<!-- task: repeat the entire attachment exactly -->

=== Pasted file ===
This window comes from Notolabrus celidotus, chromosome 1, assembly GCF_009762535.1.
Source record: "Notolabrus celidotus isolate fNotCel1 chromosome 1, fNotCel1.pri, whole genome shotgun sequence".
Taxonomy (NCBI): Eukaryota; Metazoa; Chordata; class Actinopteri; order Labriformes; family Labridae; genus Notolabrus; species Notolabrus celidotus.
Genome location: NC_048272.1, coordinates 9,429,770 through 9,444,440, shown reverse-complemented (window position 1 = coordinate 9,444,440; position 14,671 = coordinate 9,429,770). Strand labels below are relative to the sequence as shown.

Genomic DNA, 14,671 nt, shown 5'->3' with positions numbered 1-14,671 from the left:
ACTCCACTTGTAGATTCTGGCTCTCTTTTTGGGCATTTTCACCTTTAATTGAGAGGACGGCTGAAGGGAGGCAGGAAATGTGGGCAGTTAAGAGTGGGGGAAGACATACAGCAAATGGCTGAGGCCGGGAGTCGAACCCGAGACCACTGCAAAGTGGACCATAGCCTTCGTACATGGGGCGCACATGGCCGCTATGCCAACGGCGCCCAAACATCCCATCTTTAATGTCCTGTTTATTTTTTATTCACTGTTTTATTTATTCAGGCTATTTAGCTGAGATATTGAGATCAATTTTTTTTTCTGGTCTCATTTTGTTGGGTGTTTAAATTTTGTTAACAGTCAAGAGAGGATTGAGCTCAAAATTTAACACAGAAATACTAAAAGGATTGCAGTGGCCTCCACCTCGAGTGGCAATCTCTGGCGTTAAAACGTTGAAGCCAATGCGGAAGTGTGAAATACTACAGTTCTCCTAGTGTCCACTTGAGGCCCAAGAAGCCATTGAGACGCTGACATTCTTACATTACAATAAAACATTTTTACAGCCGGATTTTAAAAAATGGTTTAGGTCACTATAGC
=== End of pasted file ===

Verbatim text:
This window comes from Notolabrus celidotus, chromosome 1, assembly GCF_009762535.1.
Source record: "Notolabrus celidotus isolate fNotCel1 chromosome 1, fNotCel1.pri, whole genome shotgun sequence".
Taxonomy (NCBI): Eukaryota; Metazoa; Chordata; class Actinopteri; order Labriformes; family Labridae; genus Notolabrus; species Notolabrus celidotus.
Genome location: NC_048272.1, coordinates 9,429,770 through 9,444,440, shown reverse-complemented (window position 1 = coordinate 9,444,440; position 14,671 = coordinate 9,429,770). Strand labels below are relative to the sequence as shown.

Genomic DNA, 14,671 nt, shown 5'->3' with positions numbered 1-14,671 from the left:
ACTCCACTTGTAGATTCTGGCTCTCTTTTTGGGCATTTTCACCTTTAATTGAGAGGACGGCTGAAGGGAGGCAGGAAATGTGGGCAGTTAAGAGTGGGGGAAGACATACAGCAAATGGCTGAGGCCGGGAGTCGAACCCGAGACCACTGCAAAGTGGACCATAGCCTTCGTACATGGGGCGCACATGGCCGCTATGCCAACGGCGCCCAAACATCCCATCTTTAATGTCCTGTTTATTTTTTATTCACTGTTTTATTTATTCAGGCTATTTAGCTGAGATATTGAGATCAATTTTTTTTTCTGGTCTCATTTTGTTGGGTGTTTAAATTTTGTTAACAGTCAAGAGAGGATTGAGCTCAAAATTTAACACAGAAATACTAAAAGGATTGCAGTGGCCTCCACCTCGAGTGGCAATCTCTGGCGTTAAAACGTTGAAGCCAATGCGGAAGTGTGAAATACTACAGTTCTCCTAGTGTCCACTTGAGGCCCAAGAAGCCATTGAGACGCTGACATTCTTACATTACAATAAAACATTTTTACAGCCGGATTTTAAAAAATGGTTTAGGTCACTATAGC